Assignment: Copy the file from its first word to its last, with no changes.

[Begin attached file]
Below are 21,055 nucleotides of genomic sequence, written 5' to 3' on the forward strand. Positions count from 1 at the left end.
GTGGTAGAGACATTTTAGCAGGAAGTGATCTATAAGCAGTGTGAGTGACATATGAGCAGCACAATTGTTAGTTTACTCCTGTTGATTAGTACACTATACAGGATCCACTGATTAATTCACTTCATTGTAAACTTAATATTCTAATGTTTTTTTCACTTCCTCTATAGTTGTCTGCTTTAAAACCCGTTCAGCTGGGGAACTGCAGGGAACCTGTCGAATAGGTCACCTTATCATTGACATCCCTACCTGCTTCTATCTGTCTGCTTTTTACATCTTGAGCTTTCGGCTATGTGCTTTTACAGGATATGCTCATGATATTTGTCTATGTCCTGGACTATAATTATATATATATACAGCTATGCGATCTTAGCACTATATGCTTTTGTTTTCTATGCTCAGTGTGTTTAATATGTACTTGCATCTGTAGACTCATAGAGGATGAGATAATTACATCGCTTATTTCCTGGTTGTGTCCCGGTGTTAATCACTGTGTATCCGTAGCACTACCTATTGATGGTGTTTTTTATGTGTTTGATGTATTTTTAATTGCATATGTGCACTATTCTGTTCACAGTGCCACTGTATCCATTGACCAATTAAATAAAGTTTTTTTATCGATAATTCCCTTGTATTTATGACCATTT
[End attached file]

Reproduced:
Below are 21,055 nucleotides of genomic sequence, written 5' to 3' on the forward strand. Positions count from 1 at the left end.
GTGGTAGAGACATTTTAGCAGGAAGTGATCTATAAGCAGTGTGAGTGACATATGAGCAGCACAATTGTTAGTTTACTCCTGTTGATTAGTACACTATACAGGATCCACTGATTAATTCACTTCATTGTAAACTTAATATTCTAATGTTTTTTTCACTTCCTCTATAGTTGTCTGCTTTAAAACCCGTTCAGCTGGGGAACTGCAGGGAACCTGTCGAATAGGTCACCTTATCATTGACATCCCTACCTGCTTCTATCTGTCTGCTTTTTACATCTTGAGCTTTCGGCTATGTGCTTTTACAGGATATGCTCATGATATTTGTCTATGTCCTGGACTATAATTATATATATATACAGCTATGCGATCTTAGCACTATATGCTTTTGTTTTCTATGCTCAGTGTGTTTAATATGTACTTGCATCTGTAGACTCATAGAGGATGAGATAATTACATCGCTTATTTCCTGGTTGTGTCCCGGTGTTAATCACTGTGTATCCGTAGCACTACCTATTGATGGTGTTTTTTATGTGTTTGATGTATTTTTAATTGCATATGTGCACTATTCTGTTCACAGTGCCACTGTATCCATTGACCAATTAAATAAAGTTTTTTTATCGATAATTCCCTTGTATTTATGACCATTT